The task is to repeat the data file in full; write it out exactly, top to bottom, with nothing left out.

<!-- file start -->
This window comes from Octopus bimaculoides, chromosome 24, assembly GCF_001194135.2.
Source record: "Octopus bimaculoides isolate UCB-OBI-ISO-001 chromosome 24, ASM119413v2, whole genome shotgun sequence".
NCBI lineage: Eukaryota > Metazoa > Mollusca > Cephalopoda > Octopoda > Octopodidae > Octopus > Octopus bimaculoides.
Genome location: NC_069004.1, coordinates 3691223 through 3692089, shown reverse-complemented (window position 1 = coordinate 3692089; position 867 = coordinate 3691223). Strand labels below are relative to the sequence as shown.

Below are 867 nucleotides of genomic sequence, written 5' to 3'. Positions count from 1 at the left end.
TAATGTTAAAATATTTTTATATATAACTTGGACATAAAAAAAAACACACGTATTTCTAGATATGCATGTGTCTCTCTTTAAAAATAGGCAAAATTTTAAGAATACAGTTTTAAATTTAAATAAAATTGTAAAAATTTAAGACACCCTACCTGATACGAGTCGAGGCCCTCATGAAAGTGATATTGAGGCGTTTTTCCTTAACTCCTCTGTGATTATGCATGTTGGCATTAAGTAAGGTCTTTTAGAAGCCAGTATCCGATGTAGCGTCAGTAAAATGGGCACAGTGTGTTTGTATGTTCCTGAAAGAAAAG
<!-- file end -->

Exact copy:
This window comes from Octopus bimaculoides, chromosome 24, assembly GCF_001194135.2.
Source record: "Octopus bimaculoides isolate UCB-OBI-ISO-001 chromosome 24, ASM119413v2, whole genome shotgun sequence".
NCBI lineage: Eukaryota > Metazoa > Mollusca > Cephalopoda > Octopoda > Octopodidae > Octopus > Octopus bimaculoides.
Genome location: NC_069004.1, coordinates 3691223 through 3692089, shown reverse-complemented (window position 1 = coordinate 3692089; position 867 = coordinate 3691223). Strand labels below are relative to the sequence as shown.

Below are 867 nucleotides of genomic sequence, written 5' to 3'. Positions count from 1 at the left end.
TAATGTTAAAATATTTTTATATATAACTTGGACATAAAAAAAAACACACGTATTTCTAGATATGCATGTGTCTCTCTTTAAAAATAGGCAAAATTTTAAGAATACAGTTTTAAATTTAAATAAAATTGTAAAAATTTAAGACACCCTACCTGATACGAGTCGAGGCCCTCATGAAAGTGATATTGAGGCGTTTTTCCTTAACTCCTCTGTGATTATGCATGTTGGCATTAAGTAAGGTCTTTTAGAAGCCAGTATCCGATGTAGCGTCAGTAAAATGGGCACAGTGTGTTTGTATGTTCCTGAAAGAAAAG